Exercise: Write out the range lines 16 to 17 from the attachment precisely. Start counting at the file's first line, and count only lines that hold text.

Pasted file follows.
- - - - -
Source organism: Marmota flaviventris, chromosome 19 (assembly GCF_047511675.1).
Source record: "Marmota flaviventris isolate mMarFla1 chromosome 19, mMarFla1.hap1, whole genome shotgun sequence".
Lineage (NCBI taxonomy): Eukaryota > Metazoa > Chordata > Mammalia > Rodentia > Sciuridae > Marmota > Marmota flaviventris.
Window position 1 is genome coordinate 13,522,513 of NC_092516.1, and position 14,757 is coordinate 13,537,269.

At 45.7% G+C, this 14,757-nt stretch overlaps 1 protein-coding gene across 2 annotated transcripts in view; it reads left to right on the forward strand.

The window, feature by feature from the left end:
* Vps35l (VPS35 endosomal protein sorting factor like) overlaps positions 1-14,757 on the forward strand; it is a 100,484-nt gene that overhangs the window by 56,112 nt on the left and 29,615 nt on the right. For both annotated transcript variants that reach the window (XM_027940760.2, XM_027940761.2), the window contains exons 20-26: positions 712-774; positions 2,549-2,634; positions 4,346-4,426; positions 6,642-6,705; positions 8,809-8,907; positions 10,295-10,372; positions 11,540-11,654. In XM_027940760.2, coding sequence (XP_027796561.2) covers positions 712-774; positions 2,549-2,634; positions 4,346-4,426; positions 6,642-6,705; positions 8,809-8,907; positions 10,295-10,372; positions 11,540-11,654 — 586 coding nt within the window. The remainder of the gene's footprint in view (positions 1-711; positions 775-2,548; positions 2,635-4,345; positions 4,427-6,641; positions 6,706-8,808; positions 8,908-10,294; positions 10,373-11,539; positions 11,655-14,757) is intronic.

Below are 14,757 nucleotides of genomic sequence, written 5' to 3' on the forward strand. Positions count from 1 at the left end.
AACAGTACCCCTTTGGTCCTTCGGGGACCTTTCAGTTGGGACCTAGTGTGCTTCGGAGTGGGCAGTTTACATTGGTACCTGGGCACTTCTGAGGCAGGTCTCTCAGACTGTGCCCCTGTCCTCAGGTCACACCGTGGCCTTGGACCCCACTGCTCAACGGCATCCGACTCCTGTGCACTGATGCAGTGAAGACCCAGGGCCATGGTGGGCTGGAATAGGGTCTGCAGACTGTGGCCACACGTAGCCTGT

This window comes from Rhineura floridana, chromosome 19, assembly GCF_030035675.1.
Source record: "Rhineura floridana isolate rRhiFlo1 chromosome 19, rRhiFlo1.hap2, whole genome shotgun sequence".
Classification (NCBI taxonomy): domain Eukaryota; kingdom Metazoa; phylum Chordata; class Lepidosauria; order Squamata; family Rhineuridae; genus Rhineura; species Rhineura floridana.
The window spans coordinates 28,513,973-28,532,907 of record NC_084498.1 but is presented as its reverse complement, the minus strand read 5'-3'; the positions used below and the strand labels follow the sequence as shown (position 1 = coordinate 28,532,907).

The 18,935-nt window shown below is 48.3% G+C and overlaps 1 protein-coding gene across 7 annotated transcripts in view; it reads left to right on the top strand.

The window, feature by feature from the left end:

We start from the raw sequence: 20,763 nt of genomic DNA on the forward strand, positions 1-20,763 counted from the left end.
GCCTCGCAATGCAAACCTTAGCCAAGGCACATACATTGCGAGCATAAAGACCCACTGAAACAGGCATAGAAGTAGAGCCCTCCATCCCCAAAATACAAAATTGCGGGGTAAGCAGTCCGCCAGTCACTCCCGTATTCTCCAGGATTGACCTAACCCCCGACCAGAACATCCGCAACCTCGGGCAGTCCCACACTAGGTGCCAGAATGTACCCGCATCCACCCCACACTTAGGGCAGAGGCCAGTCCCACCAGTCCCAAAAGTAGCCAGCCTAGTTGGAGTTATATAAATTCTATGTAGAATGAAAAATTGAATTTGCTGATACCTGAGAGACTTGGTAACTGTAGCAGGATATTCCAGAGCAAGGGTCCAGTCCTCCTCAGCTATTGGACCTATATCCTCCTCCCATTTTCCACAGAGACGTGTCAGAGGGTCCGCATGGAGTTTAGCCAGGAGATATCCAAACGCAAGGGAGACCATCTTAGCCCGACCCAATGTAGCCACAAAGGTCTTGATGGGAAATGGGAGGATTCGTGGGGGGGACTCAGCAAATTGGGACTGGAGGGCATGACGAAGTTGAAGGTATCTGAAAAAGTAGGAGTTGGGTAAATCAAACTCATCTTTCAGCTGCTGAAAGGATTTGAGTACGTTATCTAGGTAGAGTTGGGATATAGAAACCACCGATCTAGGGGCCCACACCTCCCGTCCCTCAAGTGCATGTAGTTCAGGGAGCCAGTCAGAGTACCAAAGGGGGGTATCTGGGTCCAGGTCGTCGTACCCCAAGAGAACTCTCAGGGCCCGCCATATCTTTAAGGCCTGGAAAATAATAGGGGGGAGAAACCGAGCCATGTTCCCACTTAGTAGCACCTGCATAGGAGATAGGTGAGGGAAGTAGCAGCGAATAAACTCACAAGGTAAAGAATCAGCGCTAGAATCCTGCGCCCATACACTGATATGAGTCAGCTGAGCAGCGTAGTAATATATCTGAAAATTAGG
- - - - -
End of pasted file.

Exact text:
We start from the raw sequence: 20,763 nt of genomic DNA on the forward strand, positions 1-20,763 counted from the left end.
GCCTCGCAATGCAAACCTTAGCCAAGGCACATACATTGCGAGCATAAAGACCCACTGAAACAGGCATAGAAGTAGAGCCCTCCATCCCCAAAATACAAAATTGCGGGGTAAGCAGTCCGCCAGTCACTCCCGTATTCTCCAGGATTGACCTAACCCCCGACCAGAACATCCGCAACCTCGGGCAGTCCCACACTAGGTGCCAGAATGTACCCGCATCCACCCCACACTTAGGGCAGAGGCCAGTCCCACCAGTCCCAAAAGTAGCCAGCCTAGTTGGAGTTATATAAATTCTATGTAGAATGAAAAATTGAATTTGCTGATACCTGAGAGACTTGGTAACTGTAGCAGGATATTCCAGAGCAAGGGTCCAGTCCTCCTCAGCTATTGGACCTATATCCTCCTCCCATTTTCCACAGAGACGTGTCAGAGGGTCCGCATGGAGTTTAGCCAGGAGATATCCAAACGCAAGGGAGACCATCTTAGCCCGACCCAATGTAGCCACAAAGGTCTTGATGGGAAATGGGAGGATTCGTGGGGGGGACTCAGCAAATTGGGACTGGAGGGCATGACGAAGTTGAAGGTATCTGAAAAAGTAGGAGTTGGGTAAATCAAACTCATCTTTCAGCTGCTGAAAGGATTTGAGTACGTTATCTAGGTAGAGTTGGGATATAGAAACCACCGATCTAGGGGCCCACACCTCCCGTCCCTCAAGTGCATGTAGTTCAGGGAGCCAGTCAGAGTACCAAAGGGGGGTATCTGGGTCCAGGTCGTCGTACCCCAAGAGAACTCTCAGGGCCCGCCATATCTTTAAGGCCTGGAAAATAATAGGGGGGAGAAACCGAGCCATGTTCCCACTTAGTAGCACCTGCATAGGAGATAGGTGAGGGAAGTAGCAGCGAATAAACTCACAAGGTAAAGAATCAGCGCTAGAATCCTGCGCCCATACACTGATATGAGTCAGCTGAGCAGCGTAGTAATATATCTGAAAATTAGG